I managed to secure excellent tickets. Close enough to see his fingers but not so close that you’re neck gets sore. Right in front of the sound desk too, which is my favorite. I have a wee habit of seducing sound engineers and finding myself back stage… It’s a natural progression– “Hello, what knobs are you turning, what buttons are you pressing?…”– I think they usually cave just to shut me up. Either way, I spent most of this morning phoning around, trying to secure accommodation in the area, to no avail. Most of the B&Bs in the area made mention of the concert on their voice mails and wished me luck in my pursuit of finding a place for the five of us with so much of the town already fully booked. Shit. Fuck. Shit.

I phoned friends as well. Anyone. Everyone. Help! I sent an S.O.S out to everyone on Facebook. My mum and dad put their thinking caps on. My sister was online also, furiously trying to find a place. My dad sent a text to my brother, who hilariously responded, “Who is Leonard Cohen?” Eventually, it came to me to phone the local information centre and see if I couldn’t talk to a real, live human about my predicament. Get him to like me, you know, help me out. Which is how I met Terry. He suggested I phone friends of his that run a B&B attached to their Llama Farm. Smashing.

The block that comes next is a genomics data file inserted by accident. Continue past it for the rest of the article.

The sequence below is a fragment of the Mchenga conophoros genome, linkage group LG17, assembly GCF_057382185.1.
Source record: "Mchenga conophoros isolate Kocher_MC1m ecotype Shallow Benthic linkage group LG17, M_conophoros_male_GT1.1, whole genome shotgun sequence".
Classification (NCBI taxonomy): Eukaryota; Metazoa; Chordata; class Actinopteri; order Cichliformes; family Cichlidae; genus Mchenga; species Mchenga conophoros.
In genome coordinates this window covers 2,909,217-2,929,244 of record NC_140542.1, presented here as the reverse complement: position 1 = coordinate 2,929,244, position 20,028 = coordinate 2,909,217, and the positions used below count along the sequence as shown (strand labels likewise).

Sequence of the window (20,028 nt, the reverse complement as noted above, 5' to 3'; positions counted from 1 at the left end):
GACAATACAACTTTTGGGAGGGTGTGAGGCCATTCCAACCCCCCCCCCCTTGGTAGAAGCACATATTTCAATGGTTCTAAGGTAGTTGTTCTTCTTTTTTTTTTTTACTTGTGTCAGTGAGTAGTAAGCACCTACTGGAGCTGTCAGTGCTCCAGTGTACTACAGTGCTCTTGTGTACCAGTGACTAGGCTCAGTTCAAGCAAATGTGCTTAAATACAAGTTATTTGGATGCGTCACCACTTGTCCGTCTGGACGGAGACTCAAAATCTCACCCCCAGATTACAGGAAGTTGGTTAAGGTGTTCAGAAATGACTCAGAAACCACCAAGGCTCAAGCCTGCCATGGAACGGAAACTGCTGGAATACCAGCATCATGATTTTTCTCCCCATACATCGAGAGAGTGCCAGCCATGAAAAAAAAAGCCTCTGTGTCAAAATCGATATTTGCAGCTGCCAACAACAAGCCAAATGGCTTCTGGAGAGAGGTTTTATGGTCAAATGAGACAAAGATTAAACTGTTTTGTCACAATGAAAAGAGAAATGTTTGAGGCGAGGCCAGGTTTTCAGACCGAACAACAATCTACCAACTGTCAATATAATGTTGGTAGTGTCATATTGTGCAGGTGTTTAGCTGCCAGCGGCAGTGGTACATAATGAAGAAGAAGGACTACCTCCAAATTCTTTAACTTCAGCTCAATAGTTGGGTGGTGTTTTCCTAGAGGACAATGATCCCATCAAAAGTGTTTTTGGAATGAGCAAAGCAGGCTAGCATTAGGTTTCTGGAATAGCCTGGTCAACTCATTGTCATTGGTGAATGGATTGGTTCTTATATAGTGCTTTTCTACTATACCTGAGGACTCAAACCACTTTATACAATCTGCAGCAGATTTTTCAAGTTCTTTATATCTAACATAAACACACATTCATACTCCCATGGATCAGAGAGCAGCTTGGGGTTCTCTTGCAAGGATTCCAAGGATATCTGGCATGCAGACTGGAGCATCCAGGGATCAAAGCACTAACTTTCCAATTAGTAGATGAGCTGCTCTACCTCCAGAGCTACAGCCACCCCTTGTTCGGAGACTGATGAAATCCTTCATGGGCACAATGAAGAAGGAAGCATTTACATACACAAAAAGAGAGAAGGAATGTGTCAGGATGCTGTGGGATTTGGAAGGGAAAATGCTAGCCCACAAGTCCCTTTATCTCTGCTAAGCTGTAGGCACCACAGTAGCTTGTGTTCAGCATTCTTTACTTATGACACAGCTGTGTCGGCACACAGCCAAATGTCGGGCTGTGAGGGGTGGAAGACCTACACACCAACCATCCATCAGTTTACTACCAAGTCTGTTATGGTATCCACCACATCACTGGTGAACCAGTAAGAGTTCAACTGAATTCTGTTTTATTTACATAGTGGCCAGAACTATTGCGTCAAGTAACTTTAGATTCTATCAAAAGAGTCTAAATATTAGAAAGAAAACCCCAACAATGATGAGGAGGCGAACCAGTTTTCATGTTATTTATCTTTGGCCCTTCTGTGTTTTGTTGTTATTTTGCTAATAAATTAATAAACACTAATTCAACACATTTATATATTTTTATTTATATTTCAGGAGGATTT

So now we’re all booked in to see Leonard and to feed the Llama’s by a big volcano. Lovely.

”I’ve been trying for years to talk with the council about how to utilise this area,” Gudinski has said. ”The rock itself is a treasure. So we are going for more older-appealing heritage acts. Leonard is very keen. And if this works, we have an agreement from the Macedon Ranges Shire Council to do a series of shows.”

It’s Gudinski’s belief that the Cohen show will help attract interstate visitors and eventually bring recognition to Hanging Rock in the same way U2’s seminal Live at Red Rocks album did for Colorado. And I tend to agree.

Check out these nutters. It really is a beautiful landscape: